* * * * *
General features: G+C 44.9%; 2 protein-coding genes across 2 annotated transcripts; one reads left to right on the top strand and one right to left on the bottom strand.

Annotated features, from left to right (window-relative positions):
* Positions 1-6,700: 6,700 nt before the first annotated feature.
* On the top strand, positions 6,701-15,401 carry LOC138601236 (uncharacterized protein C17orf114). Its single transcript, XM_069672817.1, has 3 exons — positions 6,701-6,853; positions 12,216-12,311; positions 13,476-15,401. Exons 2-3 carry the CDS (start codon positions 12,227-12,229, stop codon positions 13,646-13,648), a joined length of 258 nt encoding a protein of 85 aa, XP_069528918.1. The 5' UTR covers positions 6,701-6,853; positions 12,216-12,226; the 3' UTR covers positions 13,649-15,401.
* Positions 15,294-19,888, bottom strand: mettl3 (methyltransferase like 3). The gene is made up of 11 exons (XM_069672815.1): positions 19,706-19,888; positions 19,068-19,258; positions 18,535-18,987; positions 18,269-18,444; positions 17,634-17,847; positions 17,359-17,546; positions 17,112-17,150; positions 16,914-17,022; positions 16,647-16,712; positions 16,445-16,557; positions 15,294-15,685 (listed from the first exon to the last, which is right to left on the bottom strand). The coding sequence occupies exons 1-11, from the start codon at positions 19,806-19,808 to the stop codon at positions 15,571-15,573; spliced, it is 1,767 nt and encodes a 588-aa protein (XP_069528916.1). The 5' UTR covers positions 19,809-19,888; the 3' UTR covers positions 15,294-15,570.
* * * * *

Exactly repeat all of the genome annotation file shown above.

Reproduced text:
General features: G+C 44.9%; 2 protein-coding genes across 2 annotated transcripts; one reads left to right on the top strand and one right to left on the bottom strand.

Annotated features, from left to right (window-relative positions):
* Positions 1-6,700: 6,700 nt before the first annotated feature.
* On the top strand, positions 6,701-15,401 carry LOC138601236 (uncharacterized protein C17orf114). Its single transcript, XM_069672817.1, has 3 exons — positions 6,701-6,853; positions 12,216-12,311; positions 13,476-15,401. Exons 2-3 carry the CDS (start codon positions 12,227-12,229, stop codon positions 13,646-13,648), a joined length of 258 nt encoding a protein of 85 aa, XP_069528918.1. The 5' UTR covers positions 6,701-6,853; positions 12,216-12,226; the 3' UTR covers positions 13,649-15,401.
* Positions 15,294-19,888, bottom strand: mettl3 (methyltransferase like 3). The gene is made up of 11 exons (XM_069672815.1): positions 19,706-19,888; positions 19,068-19,258; positions 18,535-18,987; positions 18,269-18,444; positions 17,634-17,847; positions 17,359-17,546; positions 17,112-17,150; positions 16,914-17,022; positions 16,647-16,712; positions 16,445-16,557; positions 15,294-15,685 (listed from the first exon to the last, which is right to left on the bottom strand). The coding sequence occupies exons 1-11, from the start codon at positions 19,806-19,808 to the stop codon at positions 15,571-15,573; spliced, it is 1,767 nt and encodes a 588-aa protein (XP_069528916.1). The 5' UTR covers positions 19,809-19,888; the 3' UTR covers positions 15,294-15,570.